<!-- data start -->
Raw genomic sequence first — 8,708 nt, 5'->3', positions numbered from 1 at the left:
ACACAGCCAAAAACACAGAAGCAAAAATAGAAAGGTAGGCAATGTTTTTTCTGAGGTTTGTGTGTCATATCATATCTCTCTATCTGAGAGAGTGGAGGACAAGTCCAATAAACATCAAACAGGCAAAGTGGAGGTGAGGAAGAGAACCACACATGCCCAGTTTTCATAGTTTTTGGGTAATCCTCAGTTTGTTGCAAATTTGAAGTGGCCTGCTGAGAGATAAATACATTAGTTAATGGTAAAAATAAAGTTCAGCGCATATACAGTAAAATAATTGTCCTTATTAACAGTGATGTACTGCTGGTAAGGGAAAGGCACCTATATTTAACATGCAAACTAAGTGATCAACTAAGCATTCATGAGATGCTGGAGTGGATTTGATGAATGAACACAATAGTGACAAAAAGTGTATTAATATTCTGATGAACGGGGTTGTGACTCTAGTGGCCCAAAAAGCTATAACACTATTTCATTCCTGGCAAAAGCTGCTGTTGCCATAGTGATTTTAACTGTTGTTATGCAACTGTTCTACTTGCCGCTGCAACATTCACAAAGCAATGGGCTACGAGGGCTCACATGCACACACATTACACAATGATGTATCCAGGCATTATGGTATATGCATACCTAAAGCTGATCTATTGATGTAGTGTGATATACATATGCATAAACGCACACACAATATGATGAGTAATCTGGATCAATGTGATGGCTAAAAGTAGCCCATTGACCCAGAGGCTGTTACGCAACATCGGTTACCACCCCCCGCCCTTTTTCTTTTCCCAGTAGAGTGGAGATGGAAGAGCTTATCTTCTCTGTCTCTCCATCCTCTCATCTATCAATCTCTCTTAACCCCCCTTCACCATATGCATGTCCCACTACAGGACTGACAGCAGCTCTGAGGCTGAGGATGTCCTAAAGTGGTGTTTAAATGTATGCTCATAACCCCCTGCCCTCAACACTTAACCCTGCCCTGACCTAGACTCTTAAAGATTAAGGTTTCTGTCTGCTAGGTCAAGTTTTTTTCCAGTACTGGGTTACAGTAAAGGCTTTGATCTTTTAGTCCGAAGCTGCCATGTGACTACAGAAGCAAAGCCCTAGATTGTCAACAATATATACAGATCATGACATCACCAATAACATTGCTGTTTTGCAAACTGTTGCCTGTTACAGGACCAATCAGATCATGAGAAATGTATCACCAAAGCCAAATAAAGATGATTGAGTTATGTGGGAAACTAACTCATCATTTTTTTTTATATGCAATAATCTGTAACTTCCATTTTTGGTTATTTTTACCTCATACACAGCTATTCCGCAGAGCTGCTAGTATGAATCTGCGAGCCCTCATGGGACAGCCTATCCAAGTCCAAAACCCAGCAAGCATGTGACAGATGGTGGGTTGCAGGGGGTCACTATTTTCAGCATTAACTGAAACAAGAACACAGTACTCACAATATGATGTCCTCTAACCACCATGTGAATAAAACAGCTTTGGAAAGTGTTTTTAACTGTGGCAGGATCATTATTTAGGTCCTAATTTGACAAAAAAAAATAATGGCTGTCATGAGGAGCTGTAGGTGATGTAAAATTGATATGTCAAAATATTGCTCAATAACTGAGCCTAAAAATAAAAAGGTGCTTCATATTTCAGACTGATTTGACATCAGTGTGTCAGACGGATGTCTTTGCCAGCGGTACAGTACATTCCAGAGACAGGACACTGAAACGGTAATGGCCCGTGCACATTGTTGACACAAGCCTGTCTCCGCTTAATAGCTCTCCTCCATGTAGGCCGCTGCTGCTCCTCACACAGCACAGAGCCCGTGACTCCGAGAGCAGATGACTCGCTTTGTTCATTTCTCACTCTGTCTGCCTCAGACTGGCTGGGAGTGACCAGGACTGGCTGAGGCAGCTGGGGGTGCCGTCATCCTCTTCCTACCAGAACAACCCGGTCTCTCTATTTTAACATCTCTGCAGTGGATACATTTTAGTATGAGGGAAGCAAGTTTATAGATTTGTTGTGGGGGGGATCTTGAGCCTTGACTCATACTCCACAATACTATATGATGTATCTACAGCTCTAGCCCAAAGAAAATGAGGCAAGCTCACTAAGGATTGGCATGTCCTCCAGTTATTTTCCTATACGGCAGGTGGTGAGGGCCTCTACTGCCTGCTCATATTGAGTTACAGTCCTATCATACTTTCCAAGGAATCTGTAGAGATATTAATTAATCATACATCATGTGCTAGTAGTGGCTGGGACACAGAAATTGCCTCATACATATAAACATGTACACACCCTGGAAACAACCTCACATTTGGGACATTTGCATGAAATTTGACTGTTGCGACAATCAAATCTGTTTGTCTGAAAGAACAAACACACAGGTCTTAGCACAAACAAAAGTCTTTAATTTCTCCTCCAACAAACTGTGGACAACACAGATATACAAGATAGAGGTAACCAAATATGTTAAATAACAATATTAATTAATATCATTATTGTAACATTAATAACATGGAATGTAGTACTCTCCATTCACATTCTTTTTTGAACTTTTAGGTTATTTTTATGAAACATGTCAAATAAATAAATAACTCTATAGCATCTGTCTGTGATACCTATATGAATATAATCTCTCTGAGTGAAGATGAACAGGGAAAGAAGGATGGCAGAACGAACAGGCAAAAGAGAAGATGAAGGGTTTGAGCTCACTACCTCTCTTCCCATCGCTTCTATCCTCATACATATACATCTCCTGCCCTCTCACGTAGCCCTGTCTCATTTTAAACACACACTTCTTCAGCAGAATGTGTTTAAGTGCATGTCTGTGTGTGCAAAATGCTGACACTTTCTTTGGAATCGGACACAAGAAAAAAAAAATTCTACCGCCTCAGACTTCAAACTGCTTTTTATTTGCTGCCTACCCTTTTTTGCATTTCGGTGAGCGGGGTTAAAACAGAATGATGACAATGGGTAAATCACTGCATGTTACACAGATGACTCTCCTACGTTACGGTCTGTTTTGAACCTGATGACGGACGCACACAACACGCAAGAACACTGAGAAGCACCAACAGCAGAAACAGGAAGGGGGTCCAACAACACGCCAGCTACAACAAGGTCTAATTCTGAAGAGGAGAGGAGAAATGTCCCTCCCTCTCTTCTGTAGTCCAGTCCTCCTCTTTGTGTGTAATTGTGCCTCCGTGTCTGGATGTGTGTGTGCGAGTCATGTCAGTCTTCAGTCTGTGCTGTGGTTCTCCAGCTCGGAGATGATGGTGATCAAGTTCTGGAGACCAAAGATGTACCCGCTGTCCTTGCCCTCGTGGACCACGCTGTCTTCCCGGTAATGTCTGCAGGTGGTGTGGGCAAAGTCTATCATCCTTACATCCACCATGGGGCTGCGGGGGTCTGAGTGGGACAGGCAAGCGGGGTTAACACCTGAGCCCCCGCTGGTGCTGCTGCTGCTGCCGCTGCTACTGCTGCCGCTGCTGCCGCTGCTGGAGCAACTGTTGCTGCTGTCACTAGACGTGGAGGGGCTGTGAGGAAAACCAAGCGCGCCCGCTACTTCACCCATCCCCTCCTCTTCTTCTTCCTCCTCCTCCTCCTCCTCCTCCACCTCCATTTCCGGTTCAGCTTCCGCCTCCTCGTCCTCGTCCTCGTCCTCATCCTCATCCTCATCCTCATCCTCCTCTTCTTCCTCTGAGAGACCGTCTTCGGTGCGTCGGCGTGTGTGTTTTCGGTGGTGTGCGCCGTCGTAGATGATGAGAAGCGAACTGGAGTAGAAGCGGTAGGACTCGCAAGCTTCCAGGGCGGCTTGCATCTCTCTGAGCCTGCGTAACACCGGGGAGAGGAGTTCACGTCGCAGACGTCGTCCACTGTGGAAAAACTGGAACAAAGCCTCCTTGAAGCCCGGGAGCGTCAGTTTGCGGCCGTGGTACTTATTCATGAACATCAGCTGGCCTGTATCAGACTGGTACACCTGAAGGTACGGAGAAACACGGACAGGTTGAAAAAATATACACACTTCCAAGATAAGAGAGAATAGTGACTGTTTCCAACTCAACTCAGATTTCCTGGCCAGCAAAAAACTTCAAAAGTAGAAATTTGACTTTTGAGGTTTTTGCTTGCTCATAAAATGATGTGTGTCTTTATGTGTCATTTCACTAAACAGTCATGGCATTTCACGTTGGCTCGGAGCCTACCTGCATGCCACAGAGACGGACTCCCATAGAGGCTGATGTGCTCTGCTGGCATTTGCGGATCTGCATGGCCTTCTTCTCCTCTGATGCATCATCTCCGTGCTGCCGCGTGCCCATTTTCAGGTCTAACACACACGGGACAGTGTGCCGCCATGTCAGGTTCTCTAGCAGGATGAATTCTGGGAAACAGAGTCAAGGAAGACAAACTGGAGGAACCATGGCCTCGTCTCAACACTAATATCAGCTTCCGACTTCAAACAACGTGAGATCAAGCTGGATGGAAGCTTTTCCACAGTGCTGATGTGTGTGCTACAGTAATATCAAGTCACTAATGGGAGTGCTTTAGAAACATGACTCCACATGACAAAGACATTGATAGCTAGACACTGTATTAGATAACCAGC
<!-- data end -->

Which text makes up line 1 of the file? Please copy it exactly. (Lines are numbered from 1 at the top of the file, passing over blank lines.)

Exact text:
Raw genomic sequence first — 8,708 nt, 5'->3', positions numbered from 1 at the left: